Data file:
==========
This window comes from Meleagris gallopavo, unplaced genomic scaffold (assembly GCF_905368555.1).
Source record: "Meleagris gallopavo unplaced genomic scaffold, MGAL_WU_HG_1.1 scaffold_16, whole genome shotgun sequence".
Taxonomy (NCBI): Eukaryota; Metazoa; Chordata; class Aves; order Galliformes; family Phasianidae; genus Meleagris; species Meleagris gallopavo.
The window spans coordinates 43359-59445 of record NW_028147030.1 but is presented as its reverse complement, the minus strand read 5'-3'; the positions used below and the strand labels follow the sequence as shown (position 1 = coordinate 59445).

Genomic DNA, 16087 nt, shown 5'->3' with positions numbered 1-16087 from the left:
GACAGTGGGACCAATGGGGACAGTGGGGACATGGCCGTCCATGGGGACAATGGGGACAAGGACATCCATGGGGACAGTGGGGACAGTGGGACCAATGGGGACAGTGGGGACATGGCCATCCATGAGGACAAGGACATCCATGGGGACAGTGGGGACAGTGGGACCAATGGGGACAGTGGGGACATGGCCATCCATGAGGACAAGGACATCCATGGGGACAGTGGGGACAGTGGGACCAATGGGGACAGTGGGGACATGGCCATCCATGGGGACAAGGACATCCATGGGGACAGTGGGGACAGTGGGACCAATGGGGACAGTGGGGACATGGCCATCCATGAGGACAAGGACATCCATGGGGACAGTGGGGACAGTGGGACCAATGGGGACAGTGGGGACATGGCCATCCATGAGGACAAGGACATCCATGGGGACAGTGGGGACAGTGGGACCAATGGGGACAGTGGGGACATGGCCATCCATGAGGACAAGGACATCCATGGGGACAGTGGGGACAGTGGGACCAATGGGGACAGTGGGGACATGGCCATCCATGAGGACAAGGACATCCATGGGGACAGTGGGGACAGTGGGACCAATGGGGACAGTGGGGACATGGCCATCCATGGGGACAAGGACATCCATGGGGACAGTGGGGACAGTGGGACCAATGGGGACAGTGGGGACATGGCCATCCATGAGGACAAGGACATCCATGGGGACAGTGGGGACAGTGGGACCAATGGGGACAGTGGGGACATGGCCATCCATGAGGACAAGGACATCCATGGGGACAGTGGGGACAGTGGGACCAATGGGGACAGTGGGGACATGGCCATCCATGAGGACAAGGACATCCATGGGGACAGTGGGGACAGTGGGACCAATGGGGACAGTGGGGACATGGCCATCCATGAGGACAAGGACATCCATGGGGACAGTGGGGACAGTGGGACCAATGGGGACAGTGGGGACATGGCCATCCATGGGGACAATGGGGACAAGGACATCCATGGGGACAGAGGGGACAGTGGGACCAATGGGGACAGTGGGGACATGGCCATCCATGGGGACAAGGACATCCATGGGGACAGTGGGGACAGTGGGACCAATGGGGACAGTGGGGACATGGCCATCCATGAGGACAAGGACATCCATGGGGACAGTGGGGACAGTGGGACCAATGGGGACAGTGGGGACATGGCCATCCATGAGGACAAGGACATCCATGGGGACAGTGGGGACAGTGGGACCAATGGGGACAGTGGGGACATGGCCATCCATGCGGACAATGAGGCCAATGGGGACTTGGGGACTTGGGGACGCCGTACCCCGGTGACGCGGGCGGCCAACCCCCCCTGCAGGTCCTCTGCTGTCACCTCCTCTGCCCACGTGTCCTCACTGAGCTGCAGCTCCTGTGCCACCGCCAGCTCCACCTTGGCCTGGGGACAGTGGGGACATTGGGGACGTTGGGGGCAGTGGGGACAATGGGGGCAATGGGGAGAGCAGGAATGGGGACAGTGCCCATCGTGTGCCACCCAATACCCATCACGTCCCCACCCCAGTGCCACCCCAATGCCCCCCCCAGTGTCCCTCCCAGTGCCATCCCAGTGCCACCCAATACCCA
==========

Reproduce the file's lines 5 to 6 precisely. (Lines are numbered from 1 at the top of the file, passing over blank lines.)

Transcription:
Genomic DNA, 16087 nt, shown 5'->3' with positions numbered 1-16087 from the left:
GACAGTGGGACCAATGGGGACAGTGGGGACATGGCCGTCCATGGGGACAATGGGGACAAGGACATCCATGGGGACAGTGGGGACAGTGGGACCAATGGGGACAGTGGGGACATGGCCATCCATGAGGACAAGGACATCCATGGGGACAGTGGGGACAGTGGGACCAATGGGGACAGTGGGGACATGGCCATCCATGAGGACAAGGACATCCATGGGGACAGTGGGGACAGTGGGACCAATGGGGACAGTGGGGACATGGCCATCCATGGGGACAAGGACATCCATGGGGACAGTGGGGACAGTGGGACCAATGGGGACAGTGGGGACATGGCCATCCATGAGGACAAGGACATCCATGGGGACAGTGGGGACAGTGGGACCAATGGGGACAGTGGGGACATGGCCATCCATGAGGACAAGGACATCCATGGGGACAGTGGGGACAGTGGGACCAATGGGGACAGTGGGGACATGGCCATCCATGAGGACAAGGACATCCATGGGGACAGTGGGGACAGTGGGACCAATGGGGACAGTGGGGACATGGCCATCCATGAGGACAAGGACATCCATGGGGACAGTGGGGACAGTGGGACCAATGGGGACAGTGGGGACATGGCCATCCATGGGGACAAGGACATCCATGGGGACAGTGGGGACAGTGGGACCAATGGGGACAGTGGGGACATGGCCATCCATGAGGACAAGGACATCCATGGGGACAGTGGGGACAGTGGGACCAATGGGGACAGTGGGGACATGGCCATCCATGAGGACAAGGACATCCATGGGGACAGTGGGGACAGTGGGACCAATGGGGACAGTGGGGACATGGCCATCCATGAGGACAAGGACATCCATGGGGACAGTGGGGACAGTGGGACCAATGGGGACAGTGGGGACATGGCCATCCATGAGGACAAGGACATCCATGGGGACAGTGGGGACAGTGGGACCAATGGGGACAGTGGGGACATGGCCATCCATGGGGACAATGGGGACAAGGACATCCATGGGGACAGAGGGGACAGTGGGACCAATGGGGACAGTGGGGACATGGCCATCCATGGGGACAAGGACATCCATGGGGACAGTGGGGACAGTGGGACCAATGGGGACAGTGGGGACATGGCCATCCATGAGGACAAGGACATCCATGGGGACAGTGGGGACAGTGGGACCAATGGGGACAGTGGGGACATGGCCATCCATGAGGACAAGGACATCCATGGGGACAGTGGGGACAGTGGGACCAATGGGGACAGTGGGGACATGGCCATCCATGCGGACAATGAGGCCAATGGGGACTTGGGGACTTGGGGACGCCGTACCCCGGTGACGCGGGCGGCCAACCCCCCCTGCAGGTCCTCTGCTGTCACCTCCTCTGCCCACGTGTCCTCACTGAGCTGCAGCTCCTGTGCCACCGCCAGCTCCACCTTGGCCTGGGGACAGTGGGGACATTGGGGACGTTGGGGGCAGTGGGGACAATGGGGGCAATGGGGAGAGCAGGAATGGGGACAGTGCCCATCGTGTGCCACCCAATACCCATCACGTCCCCACCCCAGTGCCACCCCAATGCCCCCCCCAGTGTCCCTCCCAGTGCCATCCCAGTGCCACCCAATACCCA